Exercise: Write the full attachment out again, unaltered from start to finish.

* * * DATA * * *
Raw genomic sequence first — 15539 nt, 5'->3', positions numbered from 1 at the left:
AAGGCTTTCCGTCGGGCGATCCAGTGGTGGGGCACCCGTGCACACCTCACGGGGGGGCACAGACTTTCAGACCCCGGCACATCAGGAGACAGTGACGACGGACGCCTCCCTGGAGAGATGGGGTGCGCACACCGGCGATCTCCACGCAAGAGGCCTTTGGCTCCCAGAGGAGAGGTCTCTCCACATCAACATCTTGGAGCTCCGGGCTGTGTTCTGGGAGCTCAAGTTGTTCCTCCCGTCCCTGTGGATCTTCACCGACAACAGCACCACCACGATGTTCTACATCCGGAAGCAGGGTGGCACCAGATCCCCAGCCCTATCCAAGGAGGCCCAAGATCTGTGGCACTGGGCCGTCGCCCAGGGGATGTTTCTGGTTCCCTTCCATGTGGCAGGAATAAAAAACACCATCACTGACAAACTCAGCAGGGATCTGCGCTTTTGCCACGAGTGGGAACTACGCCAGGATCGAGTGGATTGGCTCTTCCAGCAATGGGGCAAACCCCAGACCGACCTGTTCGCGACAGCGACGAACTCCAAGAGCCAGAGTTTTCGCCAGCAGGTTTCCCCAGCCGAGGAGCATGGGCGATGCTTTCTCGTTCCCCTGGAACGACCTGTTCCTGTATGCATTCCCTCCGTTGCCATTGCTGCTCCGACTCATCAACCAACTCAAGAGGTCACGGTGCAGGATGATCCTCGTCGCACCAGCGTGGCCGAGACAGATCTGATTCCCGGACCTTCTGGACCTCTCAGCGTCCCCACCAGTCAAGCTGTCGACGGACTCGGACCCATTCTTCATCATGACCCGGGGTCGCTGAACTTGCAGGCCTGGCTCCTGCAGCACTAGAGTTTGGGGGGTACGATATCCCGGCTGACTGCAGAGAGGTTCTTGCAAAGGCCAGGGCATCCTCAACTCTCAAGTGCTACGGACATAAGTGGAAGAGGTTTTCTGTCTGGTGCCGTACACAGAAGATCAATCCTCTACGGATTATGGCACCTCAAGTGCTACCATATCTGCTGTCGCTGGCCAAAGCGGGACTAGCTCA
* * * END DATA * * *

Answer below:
Raw genomic sequence first — 15539 nt, 5'->3', positions numbered from 1 at the left:
AAGGCTTTCCGTCGGGCGATCCAGTGGTGGGGCACCCGTGCACACCTCACGGGGGGGCACAGACTTTCAGACCCCGGCACATCAGGAGACAGTGACGACGGACGCCTCCCTGGAGAGATGGGGTGCGCACACCGGCGATCTCCACGCAAGAGGCCTTTGGCTCCCAGAGGAGAGGTCTCTCCACATCAACATCTTGGAGCTCCGGGCTGTGTTCTGGGAGCTCAAGTTGTTCCTCCCGTCCCTGTGGATCTTCACCGACAACAGCACCACCACGATGTTCTACATCCGGAAGCAGGGTGGCACCAGATCCCCAGCCCTATCCAAGGAGGCCCAAGATCTGTGGCACTGGGCCGTCGCCCAGGGGATGTTTCTGGTTCCCTTCCATGTGGCAGGAATAAAAAACACCATCACTGACAAACTCAGCAGGGATCTGCGCTTTTGCCACGAGTGGGAACTACGCCAGGATCGAGTGGATTGGCTCTTCCAGCAATGGGGCAAACCCCAGACCGACCTGTTCGCGACAGCGACGAACTCCAAGAGCCAGAGTTTTCGCCAGCAGGTTTCCCCAGCCGAGGAGCATGGGCGATGCTTTCTCGTTCCCCTGGAACGACCTGTTCCTGTATGCATTCCCTCCGTTGCCATTGCTGCTCCGACTCATCAACCAACTCAAGAGGTCACGGTGCAGGATGATCCTCGTCGCACCAGCGTGGCCGAGACAGATCTGATTCCCGGACCTTCTGGACCTCTCAGCGTCCCCACCAGTCAAGCTGTCGACGGACTCGGACCCATTCTTCATCATGACCCGGGGTCGCTGAACTTGCAGGCCTGGCTCCTGCAGCACTAGAGTTTGGGGGGTACGATATCCCGGCTGACTGCAGAGAGGTTCTTGCAAAGGCCAGGGCATCCTCAACTCTCAAGTGCTACGGACATAAGTGGAAGAGGTTTTCTGTCTGGTGCCGTACACAGAAGATCAATCCTCTACGGATTATGGCACCTCAAGTGCTACCATATCTGCTGTCGCTGGCCAAAGCGGGACTAGCTCA